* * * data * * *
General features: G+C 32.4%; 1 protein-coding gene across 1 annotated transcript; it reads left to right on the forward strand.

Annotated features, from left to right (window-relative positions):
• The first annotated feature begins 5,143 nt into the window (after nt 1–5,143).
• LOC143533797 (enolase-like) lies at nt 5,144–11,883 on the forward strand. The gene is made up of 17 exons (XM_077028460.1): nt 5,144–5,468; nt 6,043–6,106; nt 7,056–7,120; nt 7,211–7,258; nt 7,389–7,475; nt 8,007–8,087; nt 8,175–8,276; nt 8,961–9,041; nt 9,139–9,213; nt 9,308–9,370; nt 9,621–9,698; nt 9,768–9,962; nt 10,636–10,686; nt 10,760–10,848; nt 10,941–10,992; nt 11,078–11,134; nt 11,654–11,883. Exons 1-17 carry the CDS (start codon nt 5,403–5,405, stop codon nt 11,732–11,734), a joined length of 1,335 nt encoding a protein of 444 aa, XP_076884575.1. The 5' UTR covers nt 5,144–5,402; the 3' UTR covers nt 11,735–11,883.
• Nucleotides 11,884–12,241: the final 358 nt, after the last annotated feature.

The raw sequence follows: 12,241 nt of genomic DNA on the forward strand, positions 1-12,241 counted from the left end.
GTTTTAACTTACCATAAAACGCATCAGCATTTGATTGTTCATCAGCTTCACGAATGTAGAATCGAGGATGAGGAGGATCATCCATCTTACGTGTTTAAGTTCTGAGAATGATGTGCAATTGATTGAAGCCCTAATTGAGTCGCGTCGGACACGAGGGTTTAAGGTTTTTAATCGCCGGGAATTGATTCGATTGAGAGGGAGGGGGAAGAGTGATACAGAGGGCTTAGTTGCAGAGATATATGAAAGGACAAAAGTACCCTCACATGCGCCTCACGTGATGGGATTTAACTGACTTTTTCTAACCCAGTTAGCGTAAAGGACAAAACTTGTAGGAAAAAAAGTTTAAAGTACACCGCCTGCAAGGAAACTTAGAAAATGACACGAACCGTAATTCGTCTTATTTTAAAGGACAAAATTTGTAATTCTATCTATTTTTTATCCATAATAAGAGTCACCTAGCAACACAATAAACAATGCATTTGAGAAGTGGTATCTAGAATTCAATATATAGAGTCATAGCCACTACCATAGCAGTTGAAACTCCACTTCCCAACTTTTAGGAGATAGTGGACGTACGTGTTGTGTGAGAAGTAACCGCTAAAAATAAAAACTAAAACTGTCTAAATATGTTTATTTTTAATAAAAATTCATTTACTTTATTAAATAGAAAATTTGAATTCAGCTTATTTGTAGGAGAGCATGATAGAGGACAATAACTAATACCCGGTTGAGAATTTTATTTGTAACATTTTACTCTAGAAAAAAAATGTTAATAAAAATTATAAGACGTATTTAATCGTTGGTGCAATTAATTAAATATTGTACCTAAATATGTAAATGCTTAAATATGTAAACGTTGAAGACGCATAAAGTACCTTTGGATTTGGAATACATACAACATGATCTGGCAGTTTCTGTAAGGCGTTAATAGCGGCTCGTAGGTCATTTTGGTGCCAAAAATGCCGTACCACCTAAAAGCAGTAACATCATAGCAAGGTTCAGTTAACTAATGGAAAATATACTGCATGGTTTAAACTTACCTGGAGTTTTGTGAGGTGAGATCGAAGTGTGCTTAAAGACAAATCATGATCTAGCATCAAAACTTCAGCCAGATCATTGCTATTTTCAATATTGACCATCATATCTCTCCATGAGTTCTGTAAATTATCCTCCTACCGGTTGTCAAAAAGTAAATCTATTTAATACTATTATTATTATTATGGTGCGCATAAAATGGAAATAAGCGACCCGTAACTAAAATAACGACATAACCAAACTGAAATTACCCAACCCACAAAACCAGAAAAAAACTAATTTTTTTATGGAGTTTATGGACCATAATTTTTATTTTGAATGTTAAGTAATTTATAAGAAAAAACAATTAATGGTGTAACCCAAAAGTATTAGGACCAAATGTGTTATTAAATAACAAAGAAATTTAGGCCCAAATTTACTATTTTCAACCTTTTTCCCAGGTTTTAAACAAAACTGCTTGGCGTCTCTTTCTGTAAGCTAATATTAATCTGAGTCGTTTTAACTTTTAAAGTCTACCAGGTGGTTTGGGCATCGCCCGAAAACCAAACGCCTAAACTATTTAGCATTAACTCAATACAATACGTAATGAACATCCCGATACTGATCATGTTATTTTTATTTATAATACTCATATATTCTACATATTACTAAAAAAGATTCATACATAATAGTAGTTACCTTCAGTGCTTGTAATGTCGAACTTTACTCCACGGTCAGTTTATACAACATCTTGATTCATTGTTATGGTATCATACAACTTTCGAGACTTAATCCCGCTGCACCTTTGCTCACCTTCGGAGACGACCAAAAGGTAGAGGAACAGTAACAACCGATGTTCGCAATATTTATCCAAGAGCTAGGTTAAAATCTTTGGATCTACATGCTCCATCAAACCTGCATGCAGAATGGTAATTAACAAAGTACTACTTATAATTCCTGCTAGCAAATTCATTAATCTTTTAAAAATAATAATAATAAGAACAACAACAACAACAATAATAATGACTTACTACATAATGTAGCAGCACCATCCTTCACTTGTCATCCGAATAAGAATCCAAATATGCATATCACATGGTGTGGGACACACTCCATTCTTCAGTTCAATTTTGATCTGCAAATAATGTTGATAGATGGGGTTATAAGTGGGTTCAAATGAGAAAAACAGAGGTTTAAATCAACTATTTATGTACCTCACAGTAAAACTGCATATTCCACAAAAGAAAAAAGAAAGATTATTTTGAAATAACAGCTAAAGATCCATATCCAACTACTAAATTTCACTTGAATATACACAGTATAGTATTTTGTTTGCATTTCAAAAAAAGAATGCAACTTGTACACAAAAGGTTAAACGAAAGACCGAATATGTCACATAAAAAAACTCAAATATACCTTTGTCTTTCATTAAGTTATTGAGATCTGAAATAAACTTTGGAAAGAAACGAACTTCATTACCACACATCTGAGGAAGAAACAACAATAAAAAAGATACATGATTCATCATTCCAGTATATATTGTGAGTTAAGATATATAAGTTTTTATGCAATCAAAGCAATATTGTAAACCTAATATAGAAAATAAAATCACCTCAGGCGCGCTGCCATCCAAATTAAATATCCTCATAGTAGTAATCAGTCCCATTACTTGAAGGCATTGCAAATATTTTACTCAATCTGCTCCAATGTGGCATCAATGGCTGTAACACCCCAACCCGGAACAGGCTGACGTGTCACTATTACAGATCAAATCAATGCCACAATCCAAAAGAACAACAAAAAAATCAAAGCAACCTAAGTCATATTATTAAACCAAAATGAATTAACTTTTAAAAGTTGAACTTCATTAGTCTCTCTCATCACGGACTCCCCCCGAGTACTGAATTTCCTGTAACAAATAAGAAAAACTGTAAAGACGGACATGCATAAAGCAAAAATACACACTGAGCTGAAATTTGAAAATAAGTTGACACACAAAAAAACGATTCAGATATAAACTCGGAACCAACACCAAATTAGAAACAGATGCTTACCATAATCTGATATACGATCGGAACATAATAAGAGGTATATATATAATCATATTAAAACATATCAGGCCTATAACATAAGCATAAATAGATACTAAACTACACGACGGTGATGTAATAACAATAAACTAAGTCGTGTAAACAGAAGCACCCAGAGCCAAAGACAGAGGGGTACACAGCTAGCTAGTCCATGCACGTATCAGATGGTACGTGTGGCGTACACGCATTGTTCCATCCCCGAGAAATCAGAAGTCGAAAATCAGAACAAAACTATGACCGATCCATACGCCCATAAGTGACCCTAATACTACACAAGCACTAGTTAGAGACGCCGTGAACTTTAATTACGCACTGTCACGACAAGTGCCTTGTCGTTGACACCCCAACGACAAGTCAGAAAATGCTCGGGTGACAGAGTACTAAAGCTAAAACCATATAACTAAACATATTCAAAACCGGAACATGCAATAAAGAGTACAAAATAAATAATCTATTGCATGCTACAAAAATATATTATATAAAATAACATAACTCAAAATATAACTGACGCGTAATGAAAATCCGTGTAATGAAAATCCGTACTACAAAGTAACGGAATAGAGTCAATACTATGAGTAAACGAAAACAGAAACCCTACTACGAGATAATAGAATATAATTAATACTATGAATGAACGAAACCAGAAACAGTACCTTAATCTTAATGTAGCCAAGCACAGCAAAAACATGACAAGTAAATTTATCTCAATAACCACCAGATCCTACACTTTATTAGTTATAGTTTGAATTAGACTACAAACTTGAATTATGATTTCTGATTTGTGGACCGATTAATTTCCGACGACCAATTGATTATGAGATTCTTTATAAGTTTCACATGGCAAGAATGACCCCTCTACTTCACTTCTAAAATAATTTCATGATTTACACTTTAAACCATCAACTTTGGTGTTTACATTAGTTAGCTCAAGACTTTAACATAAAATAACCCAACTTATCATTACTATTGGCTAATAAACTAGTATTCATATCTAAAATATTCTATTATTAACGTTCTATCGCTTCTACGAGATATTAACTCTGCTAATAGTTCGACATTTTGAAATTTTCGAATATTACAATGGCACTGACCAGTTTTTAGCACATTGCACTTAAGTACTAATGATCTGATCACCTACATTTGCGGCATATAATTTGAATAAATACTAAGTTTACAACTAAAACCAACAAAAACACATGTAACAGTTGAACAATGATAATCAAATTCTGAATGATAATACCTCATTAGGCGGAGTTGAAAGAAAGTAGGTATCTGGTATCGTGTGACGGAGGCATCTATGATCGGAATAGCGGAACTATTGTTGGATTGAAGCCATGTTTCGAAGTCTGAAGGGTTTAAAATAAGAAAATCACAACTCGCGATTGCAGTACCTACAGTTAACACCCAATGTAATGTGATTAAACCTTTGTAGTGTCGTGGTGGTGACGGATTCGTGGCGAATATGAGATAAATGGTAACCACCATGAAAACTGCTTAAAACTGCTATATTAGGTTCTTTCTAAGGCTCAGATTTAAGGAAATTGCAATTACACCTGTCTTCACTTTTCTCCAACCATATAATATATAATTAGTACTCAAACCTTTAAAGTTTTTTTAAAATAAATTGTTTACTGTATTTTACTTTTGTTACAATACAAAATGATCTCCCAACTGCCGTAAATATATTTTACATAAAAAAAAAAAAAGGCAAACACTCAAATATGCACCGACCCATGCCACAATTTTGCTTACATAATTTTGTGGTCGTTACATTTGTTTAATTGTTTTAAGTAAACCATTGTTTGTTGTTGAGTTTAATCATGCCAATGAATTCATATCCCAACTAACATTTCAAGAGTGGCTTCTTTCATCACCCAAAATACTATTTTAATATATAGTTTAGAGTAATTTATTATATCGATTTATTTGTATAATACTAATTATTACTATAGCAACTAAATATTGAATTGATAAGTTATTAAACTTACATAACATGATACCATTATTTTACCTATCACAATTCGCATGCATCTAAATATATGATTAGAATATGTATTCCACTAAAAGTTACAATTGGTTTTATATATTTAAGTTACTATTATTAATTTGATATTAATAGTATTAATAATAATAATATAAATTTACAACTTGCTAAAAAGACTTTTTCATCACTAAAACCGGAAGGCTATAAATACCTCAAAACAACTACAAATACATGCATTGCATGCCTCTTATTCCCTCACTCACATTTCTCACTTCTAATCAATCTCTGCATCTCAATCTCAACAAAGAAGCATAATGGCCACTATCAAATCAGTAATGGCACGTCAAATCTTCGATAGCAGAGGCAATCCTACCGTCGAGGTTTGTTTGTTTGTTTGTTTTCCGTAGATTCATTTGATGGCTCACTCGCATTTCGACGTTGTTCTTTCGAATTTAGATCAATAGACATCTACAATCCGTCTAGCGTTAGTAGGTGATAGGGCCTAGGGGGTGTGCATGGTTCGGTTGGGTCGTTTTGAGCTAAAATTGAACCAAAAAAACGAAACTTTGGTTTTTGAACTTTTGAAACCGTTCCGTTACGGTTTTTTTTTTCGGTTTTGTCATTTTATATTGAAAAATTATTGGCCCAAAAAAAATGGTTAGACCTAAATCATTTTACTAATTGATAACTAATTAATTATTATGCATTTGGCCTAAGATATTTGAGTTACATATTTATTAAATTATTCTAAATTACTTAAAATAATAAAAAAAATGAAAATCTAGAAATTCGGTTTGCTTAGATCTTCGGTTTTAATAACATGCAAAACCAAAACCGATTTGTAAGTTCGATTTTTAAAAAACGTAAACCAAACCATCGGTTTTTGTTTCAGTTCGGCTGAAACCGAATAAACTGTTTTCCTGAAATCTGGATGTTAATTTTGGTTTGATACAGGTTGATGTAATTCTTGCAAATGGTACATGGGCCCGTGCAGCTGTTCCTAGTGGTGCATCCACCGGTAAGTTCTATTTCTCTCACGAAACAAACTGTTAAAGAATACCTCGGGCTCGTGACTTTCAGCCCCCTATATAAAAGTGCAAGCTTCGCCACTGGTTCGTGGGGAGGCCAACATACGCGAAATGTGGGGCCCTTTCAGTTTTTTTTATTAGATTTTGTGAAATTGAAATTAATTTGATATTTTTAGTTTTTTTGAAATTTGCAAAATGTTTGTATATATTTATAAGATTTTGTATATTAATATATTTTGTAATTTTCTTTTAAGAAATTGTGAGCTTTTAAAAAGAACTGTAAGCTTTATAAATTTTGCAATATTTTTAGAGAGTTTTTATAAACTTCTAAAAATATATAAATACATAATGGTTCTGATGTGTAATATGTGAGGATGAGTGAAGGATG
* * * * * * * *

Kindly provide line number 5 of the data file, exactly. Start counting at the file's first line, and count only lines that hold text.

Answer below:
• Nucleotides 11,884–12,241: the final 358 nt, after the last annotated feature.